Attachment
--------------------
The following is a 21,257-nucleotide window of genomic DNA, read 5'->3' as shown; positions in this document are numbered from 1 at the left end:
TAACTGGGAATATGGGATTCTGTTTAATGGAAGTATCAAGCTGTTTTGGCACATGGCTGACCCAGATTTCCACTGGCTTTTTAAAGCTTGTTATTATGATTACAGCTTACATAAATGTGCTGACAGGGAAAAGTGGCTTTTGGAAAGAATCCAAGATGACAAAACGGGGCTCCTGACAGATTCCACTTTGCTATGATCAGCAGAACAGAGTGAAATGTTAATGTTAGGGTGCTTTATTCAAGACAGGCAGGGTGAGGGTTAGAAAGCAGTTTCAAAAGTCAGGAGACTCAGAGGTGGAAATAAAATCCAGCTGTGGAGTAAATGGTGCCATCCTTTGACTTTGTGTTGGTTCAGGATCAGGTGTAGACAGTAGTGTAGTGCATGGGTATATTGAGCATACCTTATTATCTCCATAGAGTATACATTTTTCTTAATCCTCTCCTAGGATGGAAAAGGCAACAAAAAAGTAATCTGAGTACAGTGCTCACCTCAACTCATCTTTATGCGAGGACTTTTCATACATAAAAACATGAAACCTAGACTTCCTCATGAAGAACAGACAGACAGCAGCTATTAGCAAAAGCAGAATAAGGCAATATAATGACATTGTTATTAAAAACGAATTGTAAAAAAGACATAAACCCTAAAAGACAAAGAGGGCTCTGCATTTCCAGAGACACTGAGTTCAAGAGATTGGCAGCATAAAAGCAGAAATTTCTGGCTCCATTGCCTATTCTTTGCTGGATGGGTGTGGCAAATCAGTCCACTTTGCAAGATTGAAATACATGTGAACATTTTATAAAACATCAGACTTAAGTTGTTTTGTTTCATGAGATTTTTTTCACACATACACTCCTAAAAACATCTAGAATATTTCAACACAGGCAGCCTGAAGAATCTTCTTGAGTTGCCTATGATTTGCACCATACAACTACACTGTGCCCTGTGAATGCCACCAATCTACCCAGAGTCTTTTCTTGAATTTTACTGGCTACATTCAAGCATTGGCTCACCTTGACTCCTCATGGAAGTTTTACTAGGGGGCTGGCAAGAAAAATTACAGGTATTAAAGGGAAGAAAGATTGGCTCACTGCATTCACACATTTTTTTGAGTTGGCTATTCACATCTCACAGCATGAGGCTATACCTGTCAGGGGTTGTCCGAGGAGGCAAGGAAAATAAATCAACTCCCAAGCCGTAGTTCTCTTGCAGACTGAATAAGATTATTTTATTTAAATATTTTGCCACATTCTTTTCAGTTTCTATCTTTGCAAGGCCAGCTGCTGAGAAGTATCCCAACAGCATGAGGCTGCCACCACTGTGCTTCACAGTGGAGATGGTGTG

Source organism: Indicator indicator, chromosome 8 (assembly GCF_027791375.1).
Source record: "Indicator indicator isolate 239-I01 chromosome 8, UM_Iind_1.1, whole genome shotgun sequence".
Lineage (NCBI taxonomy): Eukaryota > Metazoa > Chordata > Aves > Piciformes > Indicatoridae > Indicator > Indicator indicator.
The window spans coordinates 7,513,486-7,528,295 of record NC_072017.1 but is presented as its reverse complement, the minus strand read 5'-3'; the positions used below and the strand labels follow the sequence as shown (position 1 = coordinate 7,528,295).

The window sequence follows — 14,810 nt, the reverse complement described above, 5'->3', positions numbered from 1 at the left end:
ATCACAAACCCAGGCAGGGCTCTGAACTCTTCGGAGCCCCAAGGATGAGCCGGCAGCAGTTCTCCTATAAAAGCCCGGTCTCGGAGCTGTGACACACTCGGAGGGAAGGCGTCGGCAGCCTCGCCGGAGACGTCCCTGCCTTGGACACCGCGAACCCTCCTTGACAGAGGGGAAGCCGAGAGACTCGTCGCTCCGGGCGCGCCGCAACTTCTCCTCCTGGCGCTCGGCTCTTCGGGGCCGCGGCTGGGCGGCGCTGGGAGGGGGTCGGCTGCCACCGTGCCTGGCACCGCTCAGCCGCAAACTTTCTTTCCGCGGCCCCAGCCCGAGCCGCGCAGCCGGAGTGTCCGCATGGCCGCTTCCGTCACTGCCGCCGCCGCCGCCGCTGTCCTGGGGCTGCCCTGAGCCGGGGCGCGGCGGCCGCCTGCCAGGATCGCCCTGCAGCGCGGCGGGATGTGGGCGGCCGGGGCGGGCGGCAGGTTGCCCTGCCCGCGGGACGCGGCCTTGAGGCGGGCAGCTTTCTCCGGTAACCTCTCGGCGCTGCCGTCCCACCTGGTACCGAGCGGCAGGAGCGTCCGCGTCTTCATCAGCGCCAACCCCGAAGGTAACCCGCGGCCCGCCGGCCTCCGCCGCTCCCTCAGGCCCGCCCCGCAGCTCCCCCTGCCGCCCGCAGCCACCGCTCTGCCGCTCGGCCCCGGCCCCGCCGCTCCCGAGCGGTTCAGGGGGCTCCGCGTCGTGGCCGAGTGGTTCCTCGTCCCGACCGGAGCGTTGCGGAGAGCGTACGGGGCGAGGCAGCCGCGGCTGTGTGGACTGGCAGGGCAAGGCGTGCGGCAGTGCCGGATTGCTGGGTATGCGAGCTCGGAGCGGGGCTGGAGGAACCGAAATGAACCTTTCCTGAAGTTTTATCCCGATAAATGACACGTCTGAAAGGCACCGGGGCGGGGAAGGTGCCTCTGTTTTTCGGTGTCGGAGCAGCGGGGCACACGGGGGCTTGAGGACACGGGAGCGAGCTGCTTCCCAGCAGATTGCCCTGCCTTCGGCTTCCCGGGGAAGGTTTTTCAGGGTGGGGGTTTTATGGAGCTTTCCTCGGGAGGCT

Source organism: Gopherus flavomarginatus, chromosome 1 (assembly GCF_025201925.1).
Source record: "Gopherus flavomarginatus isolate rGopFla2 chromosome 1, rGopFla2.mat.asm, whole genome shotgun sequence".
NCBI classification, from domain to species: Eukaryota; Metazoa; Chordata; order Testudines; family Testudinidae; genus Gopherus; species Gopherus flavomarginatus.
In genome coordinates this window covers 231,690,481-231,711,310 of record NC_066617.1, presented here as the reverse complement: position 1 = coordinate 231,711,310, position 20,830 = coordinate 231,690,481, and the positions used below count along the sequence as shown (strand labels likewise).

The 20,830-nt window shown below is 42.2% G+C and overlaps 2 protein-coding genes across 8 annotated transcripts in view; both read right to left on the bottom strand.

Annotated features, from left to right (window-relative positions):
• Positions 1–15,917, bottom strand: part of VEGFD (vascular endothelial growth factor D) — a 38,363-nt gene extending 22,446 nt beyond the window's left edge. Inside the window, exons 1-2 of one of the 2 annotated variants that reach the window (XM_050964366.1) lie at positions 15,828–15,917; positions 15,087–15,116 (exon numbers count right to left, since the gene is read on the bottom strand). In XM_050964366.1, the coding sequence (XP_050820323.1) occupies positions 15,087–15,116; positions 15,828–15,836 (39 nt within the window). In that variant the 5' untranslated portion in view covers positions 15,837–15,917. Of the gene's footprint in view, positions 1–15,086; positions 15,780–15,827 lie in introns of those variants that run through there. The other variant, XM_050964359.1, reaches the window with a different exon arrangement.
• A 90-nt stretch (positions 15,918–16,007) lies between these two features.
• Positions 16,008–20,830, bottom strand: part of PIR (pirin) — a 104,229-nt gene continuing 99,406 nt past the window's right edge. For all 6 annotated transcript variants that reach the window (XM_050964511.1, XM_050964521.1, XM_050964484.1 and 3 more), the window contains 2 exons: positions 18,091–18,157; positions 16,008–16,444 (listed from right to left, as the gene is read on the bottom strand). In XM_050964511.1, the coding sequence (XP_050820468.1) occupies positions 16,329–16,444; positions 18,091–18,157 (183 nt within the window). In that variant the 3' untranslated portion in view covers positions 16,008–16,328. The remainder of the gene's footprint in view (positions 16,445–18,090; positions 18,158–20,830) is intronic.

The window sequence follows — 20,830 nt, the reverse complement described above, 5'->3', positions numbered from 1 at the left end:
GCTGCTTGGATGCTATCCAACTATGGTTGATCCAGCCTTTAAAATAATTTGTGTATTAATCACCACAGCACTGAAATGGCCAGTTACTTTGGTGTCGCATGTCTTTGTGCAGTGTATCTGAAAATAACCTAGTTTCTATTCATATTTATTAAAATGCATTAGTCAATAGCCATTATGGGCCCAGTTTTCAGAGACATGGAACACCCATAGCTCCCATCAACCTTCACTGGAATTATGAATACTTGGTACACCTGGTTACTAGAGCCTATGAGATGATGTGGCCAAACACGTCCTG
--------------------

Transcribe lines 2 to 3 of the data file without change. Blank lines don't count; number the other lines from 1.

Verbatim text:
TAACTGGGAATATGGGATTCTGTTTAATGGAAGTATCAAGCTGTTTTGGCACATGGCTGACCCAGATTTCCACTGGCTTTTTAAAGCTTGTTATTATGATTACAGCTTACATAAATGTGCTGACAGGGAAAAGTGGCTTTTGGAAAGAATCCAAGATGACAAAACGGGGCTCCTGACAGATTCCACTTTGCTATGATCAGCAGAACAGAGTGAAATGTTAATGTTAGGGTGCTTTATTCAAGACAGGCAGGGTGAGGGTTAGAAAGCAGTTTCAAAAGTCAGGAGACTCAGAGGTGGAAATAAAATCCAGCTGTGGAGTAAATGGTGCCATCCTTTGACTTTGTGTTGGTTCAGGATCAGGTGTAGACAGTAGTGTAGTGCATGGGTATATTGAGCATACCTTATTATCTCCATAGAGTATACATTTTTCTTAATCCTCTCCTAGGATGGAAAAGGCAACAAAAAAGTAATCTGAGTACAGTGCTCACCTCAACTCATCTTTATGCGAGGACTTTTCATACATAAAAACATGAAACCTAGACTTCCTCATGAAGAACAGACAGACAGCAGCTATTAGCAAAAGCAGAATAAGGCAATATAATGACATTGTTATTAAAAACGAATTGTAAAAAAGACATAAACCCTAAAAGACAAAGAGGGCTCTGCATTTCCAGAGACACTGAGTTCAAGAGATTGGCAGCATAAAAGCAGAAATTTCTGGCTCCATTGCCTATTCTTTGCTGGATGGGTGTGGCAAATCAGTCCACTTTGCAAGATTGAAATACATGTGAACATTTTATAAAACATCAGACTTAAGTTGTTTTGTTTCATGAGATTTTTTTCACACATACACTCCTAAAAACATCTAGAATATTTCAACACAGGCAGCCTGAAGAATCTTCTTGAGTTGCCTATGATTTGCACCATACAACTACACTGTGCCCTGTGAATGCCACCAATCTACCCAGAGTCTTTTCTTGAATTTTACTGGCTACATTCAAGCATTGGCTCACCTTGACTCCTCATGGAAGTTTTACTAGGGGGCTGGCAAGAAAAATTACAGGTATTAAAGGGAAGAAAGATTGGCTCACTGCATTCACACATTTTTTTGAGTTGGCTATTCACATCTCACAGCATGAGGCTATACCTGTCAGGGGTTGTCCGAGGAGGCAAGGAAAATAAATCAACTCCCAAGCCGTAGTTCTCTTGCAGACTGAATAAGATTATTTTATTTAAATATTTTGCCACATTCTTTTCAGTTTCTATCTTTGCAAGGCCAGCTGCTGAGAAGTATCCCAACAGCATGAGGCTGCCACCACTGTGCTTCACAGTGGAGATGGTGTG

Source organism: Indicator indicator, chromosome 8 (assembly GCF_027791375.1).